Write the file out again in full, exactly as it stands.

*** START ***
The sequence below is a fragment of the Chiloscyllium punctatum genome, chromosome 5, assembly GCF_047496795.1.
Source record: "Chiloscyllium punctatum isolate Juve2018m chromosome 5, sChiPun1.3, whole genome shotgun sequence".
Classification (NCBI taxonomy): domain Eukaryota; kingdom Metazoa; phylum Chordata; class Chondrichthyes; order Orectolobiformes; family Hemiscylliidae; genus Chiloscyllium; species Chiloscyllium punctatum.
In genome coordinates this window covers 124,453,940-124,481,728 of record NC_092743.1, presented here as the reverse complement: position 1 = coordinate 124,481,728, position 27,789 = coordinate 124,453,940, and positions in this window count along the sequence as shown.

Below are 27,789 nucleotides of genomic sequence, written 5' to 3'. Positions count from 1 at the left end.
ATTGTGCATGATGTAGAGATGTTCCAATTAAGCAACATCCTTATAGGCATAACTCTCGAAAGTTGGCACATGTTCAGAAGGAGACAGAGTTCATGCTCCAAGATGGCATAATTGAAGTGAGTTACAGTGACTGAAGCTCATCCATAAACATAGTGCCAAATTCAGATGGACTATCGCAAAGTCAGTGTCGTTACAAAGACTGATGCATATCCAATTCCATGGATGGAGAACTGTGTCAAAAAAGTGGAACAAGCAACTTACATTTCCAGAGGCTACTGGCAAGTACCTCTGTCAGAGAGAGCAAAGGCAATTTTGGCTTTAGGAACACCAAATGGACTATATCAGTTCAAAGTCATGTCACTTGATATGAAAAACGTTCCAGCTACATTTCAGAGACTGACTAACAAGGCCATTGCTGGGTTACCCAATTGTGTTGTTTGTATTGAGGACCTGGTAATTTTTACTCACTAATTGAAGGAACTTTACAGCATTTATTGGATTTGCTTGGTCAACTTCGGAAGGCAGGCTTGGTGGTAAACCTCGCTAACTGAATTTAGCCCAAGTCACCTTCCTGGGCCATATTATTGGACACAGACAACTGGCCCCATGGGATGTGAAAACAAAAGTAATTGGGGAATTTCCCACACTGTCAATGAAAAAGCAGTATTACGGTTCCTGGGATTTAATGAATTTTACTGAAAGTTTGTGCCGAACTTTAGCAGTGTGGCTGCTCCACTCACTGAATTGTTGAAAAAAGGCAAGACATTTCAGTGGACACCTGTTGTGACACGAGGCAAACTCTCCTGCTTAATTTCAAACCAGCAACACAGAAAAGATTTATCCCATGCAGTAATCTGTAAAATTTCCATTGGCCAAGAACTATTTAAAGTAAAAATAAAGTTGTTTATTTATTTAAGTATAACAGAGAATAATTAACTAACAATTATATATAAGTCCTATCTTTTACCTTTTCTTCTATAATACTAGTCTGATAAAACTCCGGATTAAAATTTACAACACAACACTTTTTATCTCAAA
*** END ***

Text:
The sequence below is a fragment of the Chiloscyllium punctatum genome, chromosome 5, assembly GCF_047496795.1.
Source record: "Chiloscyllium punctatum isolate Juve2018m chromosome 5, sChiPun1.3, whole genome shotgun sequence".
Classification (NCBI taxonomy): domain Eukaryota; kingdom Metazoa; phylum Chordata; class Chondrichthyes; order Orectolobiformes; family Hemiscylliidae; genus Chiloscyllium; species Chiloscyllium punctatum.
In genome coordinates this window covers 124,453,940-124,481,728 of record NC_092743.1, presented here as the reverse complement: position 1 = coordinate 124,481,728, position 27,789 = coordinate 124,453,940, and positions in this window count along the sequence as shown.

Below are 27,789 nucleotides of genomic sequence, written 5' to 3'. Positions count from 1 at the left end.
ATTGTGCATGATGTAGAGATGTTCCAATTAAGCAACATCCTTATAGGCATAACTCTCGAAAGTTGGCACATGTTCAGAAGGAGACAGAGTTCATGCTCCAAGATGGCATAATTGAAGTGAGTTACAGTGACTGAAGCTCATCCATAAACATAGTGCCAAATTCAGATGGACTATCGCAAAGTCAGTGTCGTTACAAAGACTGATGCATATCCAATTCCATGGATGGAGAACTGTGTCAAAAAAGTGGAACAAGCAACTTACATTTCCAGAGGCTACTGGCAAGTACCTCTGTCAGAGAGAGCAAAGGCAATTTTGGCTTTAGGAACACCAAATGGACTATATCAGTTCAAAGTCATGTCACTTGATATGAAAAACGTTCCAGCTACATTTCAGAGACTGACTAACAAGGCCATTGCTGGGTTACCCAATTGTGTTGTTTGTATTGAGGACCTGGTAATTTTTACTCACTAATTGAAGGAACTTTACAGCATTTATTGGATTTGCTTGGTCAACTTCGGAAGGCAGGCTTGGTGGTAAACCTCGCTAACTGAATTTAGCCCAAGTCACCTTCCTGGGCCATATTATTGGACACAGACAACTGGCCCCATGGGATGTGAAAACAAAAGTAATTGGGGAATTTCCCACACTGTCAATGAAAAAGCAGTATTACGGTTCCTGGGATTTAATGAATTTTACTGAAAGTTTGTGCCGAACTTTAGCAGTGTGGCTGCTCCACTCACTGAATTGTTGAAAAAAGGCAAGACATTTCAGTGGACACCTGTTGTGACACGAGGCAAACTCTCCTGCTTAATTTCAAACCAGCAACACAGAAAAGATTTATCCCATGCAGTAATCTGTAAAATTTCCATTGGCCAAGAACTATTTAAAGTAAAAATAAAGTTGTTTATTTATTTAAGTATAACAGAGAATAATTAACTAACAATTATATATAAGTCCTATCTTTTACCTTTTCTTCTATAATACTAGTCTGATAAAACTCCGGATTAAAATTTACAACACAACACTTTTTATCTCAAA